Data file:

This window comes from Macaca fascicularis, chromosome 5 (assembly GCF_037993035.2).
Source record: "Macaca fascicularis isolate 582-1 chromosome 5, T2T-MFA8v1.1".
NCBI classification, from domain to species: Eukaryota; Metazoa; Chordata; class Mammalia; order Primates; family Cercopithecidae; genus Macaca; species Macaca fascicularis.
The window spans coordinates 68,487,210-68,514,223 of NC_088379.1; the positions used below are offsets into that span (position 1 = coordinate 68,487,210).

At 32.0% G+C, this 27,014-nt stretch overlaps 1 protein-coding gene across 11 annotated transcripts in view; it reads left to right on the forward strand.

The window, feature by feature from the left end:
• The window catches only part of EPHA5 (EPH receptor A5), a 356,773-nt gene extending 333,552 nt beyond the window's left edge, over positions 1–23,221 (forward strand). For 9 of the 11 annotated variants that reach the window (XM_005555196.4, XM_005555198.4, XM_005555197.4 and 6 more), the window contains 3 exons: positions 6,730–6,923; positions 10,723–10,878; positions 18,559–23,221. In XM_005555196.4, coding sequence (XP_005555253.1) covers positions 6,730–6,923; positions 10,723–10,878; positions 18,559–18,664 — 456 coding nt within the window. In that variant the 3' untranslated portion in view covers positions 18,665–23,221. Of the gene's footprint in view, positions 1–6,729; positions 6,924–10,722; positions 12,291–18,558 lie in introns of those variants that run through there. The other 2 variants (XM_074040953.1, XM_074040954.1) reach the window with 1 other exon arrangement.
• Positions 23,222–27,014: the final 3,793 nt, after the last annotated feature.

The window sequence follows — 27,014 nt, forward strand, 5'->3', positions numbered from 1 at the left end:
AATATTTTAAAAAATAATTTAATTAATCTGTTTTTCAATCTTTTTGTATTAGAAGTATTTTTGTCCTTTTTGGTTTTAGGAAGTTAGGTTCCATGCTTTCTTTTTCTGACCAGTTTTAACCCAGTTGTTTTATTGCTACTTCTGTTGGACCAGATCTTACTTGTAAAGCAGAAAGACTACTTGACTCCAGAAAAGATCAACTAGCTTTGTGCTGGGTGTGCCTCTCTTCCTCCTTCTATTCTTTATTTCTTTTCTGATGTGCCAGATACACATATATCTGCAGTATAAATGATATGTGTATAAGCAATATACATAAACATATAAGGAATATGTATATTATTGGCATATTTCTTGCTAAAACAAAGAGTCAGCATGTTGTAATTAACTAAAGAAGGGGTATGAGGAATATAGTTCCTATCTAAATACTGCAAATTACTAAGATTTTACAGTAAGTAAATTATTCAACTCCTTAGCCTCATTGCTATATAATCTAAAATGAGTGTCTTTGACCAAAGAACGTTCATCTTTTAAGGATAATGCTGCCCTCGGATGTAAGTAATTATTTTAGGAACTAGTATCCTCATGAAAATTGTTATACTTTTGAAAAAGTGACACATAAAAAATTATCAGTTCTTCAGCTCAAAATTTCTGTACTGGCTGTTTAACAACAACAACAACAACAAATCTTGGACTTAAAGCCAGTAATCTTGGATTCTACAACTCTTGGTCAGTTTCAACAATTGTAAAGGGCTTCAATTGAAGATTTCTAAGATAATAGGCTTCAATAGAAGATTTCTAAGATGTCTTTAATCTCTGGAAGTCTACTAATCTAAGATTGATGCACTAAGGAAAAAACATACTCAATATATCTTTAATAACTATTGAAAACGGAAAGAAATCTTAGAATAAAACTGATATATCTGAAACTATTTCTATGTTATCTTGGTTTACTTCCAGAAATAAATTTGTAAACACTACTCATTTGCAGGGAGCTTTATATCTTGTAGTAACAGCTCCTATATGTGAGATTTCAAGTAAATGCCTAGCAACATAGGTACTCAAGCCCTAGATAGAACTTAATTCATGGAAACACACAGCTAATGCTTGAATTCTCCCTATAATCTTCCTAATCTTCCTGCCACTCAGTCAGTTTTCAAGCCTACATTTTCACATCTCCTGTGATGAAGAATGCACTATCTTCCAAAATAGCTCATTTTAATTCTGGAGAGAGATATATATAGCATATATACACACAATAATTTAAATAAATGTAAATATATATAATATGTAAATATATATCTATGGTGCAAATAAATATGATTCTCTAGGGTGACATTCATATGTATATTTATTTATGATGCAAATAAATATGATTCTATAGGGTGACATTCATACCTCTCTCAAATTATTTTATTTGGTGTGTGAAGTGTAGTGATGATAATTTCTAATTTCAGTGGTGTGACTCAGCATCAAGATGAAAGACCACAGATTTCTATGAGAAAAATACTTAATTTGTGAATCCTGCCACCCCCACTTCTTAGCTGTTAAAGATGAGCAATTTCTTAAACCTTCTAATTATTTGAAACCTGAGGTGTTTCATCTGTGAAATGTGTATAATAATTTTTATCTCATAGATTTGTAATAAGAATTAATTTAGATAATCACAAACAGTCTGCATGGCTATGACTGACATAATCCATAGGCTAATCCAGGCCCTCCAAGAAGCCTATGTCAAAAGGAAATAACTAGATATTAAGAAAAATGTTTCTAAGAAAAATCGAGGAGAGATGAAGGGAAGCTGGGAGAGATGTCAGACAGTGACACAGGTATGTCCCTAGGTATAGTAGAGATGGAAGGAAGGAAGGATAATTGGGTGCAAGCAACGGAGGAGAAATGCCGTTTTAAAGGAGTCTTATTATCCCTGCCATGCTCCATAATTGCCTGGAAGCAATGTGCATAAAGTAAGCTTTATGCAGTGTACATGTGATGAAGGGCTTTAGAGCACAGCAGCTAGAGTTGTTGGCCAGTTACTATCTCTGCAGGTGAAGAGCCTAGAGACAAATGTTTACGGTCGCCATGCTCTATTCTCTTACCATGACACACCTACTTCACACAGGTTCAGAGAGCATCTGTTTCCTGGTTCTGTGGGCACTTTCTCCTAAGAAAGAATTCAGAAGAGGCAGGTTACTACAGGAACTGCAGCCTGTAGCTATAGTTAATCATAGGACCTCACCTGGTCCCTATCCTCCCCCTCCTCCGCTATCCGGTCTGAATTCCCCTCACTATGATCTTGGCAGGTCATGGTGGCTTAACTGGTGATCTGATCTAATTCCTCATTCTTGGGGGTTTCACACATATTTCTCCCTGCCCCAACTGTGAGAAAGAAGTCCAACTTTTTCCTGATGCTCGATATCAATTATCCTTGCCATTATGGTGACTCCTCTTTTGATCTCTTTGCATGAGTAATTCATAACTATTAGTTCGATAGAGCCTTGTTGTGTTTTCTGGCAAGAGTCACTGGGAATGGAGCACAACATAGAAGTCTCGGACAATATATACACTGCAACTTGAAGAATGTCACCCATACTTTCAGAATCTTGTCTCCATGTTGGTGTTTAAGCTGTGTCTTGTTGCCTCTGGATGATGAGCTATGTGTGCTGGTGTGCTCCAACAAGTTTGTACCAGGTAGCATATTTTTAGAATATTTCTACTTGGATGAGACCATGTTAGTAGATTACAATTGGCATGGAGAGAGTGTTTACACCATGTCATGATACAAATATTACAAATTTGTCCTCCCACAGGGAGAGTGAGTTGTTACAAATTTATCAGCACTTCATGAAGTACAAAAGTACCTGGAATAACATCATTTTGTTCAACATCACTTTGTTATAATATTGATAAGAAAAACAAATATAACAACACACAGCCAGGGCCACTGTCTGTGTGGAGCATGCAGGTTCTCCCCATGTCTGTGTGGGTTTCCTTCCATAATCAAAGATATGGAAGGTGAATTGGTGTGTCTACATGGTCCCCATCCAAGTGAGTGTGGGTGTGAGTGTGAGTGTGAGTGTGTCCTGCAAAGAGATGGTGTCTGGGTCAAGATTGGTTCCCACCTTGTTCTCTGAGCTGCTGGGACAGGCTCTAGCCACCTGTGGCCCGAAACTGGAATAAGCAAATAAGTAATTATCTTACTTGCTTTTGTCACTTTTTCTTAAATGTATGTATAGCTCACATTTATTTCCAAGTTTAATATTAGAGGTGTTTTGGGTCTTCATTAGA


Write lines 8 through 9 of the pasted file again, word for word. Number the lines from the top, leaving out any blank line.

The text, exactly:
• Positions 23,222–27,014: the final 3,793 nt, after the last annotated feature.

The window sequence follows — 27,014 nt, forward strand, 5'->3', positions numbered from 1 at the left end: